On This Page
Ts’ilʔos Provincial Park
Attention Visitors – Important Notice!
Tsilhqot’in Nation Aboriginal Title
On June 26, 2014, the Supreme Court of Canada (SCC) granted the Tsilhqot’in Nation a declaration of aboriginal title. Aboriginal title includes the right to exclusive use and occupation of the land, as well as the ability to determine the uses to which the land will be put.
The map to the right shows the land that is subject to the declaration of aboriginal title. The Province is currently analyzing the SCC’s decision, and is in dialogue with the Tsilhqot’in Nation about access to Tsilhqot’in title land.
Until further notice, persons interested in access to the Title area for camping and associated recreational activities are encouraged to contact the Tsilhqot’in National Government (tsilhqotin.ca/).
About This Park
Ts’ilʔos (pronounced “sigh-loss”) Provincial Park comprises rugged mountains, clear blue lakes, glaciers, alpine meadows, and waterfalls. It is bordered by the rugged peaks of the Coast Mountains to the west, and the dry Interior Plateau to the east. The diversity and contrast in landscapes and vegetation are a result of a rainshadow effect on the east side of the mountains. While the northern and eastern portions of the park are relatively dry, the south end of Chilko Lake is characterized by moist areas of the coastal western hemlock zone.
The provincial park was established in February of 1994 as a wilderness area set aside to protect vegetation, wildlife and fish habitats, cultural values, and special features. The diverse ecosystems in the park remain largely undisturbed by human activity, making this park an ecologically significant area in the province. Chilko Lake, the largest, natural high-elevation freshwater lake in Canada, dominates the park. Stunningly beautiful, due to its blue-green hues and dramatic mountain backdrops, Chilko Lake is popular with boaters, kayakers, and anglers. Backcountry hiking and camping is also a cornerstone of the recreational opportunities offered by this remote park.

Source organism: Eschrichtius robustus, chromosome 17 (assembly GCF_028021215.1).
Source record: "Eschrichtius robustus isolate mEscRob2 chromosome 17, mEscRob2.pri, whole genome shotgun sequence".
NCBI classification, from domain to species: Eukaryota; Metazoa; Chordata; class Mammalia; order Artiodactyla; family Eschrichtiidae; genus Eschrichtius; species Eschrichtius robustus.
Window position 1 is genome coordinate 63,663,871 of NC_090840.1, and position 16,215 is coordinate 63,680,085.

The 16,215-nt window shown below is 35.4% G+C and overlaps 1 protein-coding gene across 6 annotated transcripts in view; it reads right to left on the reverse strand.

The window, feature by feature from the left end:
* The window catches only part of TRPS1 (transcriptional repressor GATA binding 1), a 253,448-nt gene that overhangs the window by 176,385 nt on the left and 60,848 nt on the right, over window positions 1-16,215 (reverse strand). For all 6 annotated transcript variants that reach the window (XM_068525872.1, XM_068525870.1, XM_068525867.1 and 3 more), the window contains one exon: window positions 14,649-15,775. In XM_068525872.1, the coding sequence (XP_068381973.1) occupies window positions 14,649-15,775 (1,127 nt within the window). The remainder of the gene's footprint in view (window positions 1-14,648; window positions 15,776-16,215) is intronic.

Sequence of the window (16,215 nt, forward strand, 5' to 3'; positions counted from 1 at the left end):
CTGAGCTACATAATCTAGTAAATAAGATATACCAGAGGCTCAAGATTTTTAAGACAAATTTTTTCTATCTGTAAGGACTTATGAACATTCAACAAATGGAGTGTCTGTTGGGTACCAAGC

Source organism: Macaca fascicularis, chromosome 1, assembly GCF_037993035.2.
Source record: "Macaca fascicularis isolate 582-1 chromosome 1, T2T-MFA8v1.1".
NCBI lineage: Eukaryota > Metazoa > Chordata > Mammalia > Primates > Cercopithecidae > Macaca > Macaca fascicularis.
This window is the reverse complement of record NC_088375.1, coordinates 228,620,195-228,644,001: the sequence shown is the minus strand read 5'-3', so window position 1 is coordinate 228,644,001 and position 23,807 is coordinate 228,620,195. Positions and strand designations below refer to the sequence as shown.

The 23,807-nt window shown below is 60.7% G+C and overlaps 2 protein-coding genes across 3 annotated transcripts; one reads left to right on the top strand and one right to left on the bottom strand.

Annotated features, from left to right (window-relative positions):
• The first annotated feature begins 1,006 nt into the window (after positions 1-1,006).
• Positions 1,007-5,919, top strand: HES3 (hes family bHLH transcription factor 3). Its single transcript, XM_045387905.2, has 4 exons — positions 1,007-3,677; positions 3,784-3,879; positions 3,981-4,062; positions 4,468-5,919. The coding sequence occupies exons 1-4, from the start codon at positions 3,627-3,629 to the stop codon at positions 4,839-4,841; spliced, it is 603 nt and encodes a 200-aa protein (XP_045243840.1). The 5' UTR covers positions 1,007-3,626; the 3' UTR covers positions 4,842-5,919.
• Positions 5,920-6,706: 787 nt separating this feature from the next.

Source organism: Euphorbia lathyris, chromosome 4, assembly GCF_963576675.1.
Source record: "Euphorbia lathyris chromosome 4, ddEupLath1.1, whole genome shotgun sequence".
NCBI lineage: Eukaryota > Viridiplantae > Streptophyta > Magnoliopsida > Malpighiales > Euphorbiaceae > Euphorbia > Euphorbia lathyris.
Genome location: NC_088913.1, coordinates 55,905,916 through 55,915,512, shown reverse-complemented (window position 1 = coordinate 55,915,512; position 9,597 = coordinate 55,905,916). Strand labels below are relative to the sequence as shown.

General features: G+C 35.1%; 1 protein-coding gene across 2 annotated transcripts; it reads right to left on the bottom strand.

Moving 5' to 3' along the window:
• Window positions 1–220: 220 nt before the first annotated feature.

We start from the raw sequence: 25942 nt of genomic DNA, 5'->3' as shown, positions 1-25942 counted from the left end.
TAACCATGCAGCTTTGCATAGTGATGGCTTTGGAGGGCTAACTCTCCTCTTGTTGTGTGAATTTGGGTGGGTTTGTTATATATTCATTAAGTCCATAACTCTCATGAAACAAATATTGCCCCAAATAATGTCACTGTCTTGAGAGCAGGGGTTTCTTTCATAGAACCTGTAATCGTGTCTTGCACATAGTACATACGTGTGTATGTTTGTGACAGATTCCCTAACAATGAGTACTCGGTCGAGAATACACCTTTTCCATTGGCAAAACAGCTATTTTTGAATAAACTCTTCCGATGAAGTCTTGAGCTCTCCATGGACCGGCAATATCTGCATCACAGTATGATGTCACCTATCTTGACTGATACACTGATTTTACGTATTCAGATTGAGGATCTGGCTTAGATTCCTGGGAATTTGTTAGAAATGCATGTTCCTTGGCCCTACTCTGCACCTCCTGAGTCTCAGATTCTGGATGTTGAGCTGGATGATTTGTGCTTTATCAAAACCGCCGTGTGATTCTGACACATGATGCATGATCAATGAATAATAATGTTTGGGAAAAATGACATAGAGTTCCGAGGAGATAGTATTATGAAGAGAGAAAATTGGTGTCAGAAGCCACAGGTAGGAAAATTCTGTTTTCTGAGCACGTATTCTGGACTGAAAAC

Established Date: February 12, 1994
Park Size: 233,240 hectares
Note: Ts’ilʔos Park is co-managed through a Memorandum of Understanding between BC Parks and the Xeni Gwet’in First Nations Government.
Know Before You Go
- Ts’ilʔos Provincial Park is remote. Visitors must be self-sufficient and competent in order to deal with the challenges of the outdoors. BC Parks does not provide rescue services.
- Only experienced boaters and kayakers should attempt Chilko Lake, due to the unpredictable winds and other challenges such as high waves, icy waters, and a shortage of safe landing areas. Canoeing on Chilko Lake is not recommended.
Location and Maps
Ts’ilʔos Provincial Park is located in a relatively undeveloped and isolated part of the Chilcotin. As the crow flies, the park is approximately 160 km southwest of Williams Lake, or 250 km north of Vancouver. There are two main vehicle access routes into the park, and two campgrounds, one at the end of each route. Both routes take 4 to 6 hours from Williams Lake, though travel time varies considerably depending on weather conditions. Roads are rough, and conditions vary considerably. Drive carefully and with lights on. The nearest communities to the park are Nemiah Valley, Hanceville, Tatla Lake and Williams Lake.